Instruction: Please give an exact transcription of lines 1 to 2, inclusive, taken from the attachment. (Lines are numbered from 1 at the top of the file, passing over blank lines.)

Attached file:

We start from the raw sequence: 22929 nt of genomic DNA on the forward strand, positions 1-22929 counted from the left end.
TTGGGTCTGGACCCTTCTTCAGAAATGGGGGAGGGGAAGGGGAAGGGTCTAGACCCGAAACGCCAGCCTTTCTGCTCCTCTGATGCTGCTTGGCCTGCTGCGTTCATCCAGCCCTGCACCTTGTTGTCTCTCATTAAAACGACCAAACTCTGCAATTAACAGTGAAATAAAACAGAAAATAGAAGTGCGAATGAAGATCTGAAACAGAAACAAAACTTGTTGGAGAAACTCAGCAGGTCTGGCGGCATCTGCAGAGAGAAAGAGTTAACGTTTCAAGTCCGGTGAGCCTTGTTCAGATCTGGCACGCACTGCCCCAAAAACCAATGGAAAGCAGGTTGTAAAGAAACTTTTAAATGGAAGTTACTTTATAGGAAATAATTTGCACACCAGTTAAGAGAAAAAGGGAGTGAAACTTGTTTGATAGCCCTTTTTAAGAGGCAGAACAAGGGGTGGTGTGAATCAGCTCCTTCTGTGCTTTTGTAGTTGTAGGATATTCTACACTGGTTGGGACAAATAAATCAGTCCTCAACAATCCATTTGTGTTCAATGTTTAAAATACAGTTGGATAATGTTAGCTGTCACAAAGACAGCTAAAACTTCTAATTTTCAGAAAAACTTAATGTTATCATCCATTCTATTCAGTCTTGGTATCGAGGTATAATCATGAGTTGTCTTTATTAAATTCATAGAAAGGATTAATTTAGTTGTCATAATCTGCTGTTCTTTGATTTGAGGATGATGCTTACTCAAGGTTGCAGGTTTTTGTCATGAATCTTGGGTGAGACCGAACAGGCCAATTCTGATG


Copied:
We start from the raw sequence: 22929 nt of genomic DNA on the forward strand, positions 1-22929 counted from the left end.
TTGGGTCTGGACCCTTCTTCAGAAATGGGGGAGGGGAAGGGGAAGGGTCTAGACCCGAAACGCCAGCCTTTCTGCTCCTCTGATGCTGCTTGGCCTGCTGCGTTCATCCAGCCCTGCACCTTGTTGTCTCTCATTAAAACGACCAAACTCTGCAATTAACAGTGAAATAAAACAGAAAATAGAAGTGCGAATGAAGATCTGAAACAGAAACAAAACTTGTTGGAGAAACTCAGCAGGTCTGGCGGCATCTGCAGAGAGAAAGAGTTAACGTTTCAAGTCCGGTGAGCCTTGTTCAGATCTGGCACGCACTGCCCCAAAAACCAATGGAAAGCAGGTTGTAAAGAAACTTTTAAATGGAAGTTACTTTATAGGAAATAATTTGCACACCAGTTAAGAGAAAAAGGGAGTGAAACTTGTTTGATAGCCCTTTTTAAGAGGCAGAACAAGGGGTGGTGTGAATCAGCTCCTTCTGTGCTTTTGTAGTTGTAGGATATTCTACACTGGTTGGGACAAATAAATCAGTCCTCAACAATCCATTTGTGTTCAATGTTTAAAATACAGTTGGATAATGTTAGCTGTCACAAAGACAGCTAAAACTTCTAATTTTCAGAAAAACTTAATGTTATCATCCATTCTATTCAGTCTTGGTATCGAGGTATAATCATGAGTTGTCTTTATTAAATTCATAGAAAGGATTAATTTAGTTGTCATAATCTGCTGTTCTTTGATTTGAGGATGATGCTTACTCAAGGTTGCAGGTTTTTGTCATGAATCTTGGGTGAGACCGAACAGGCCAATTCTGATG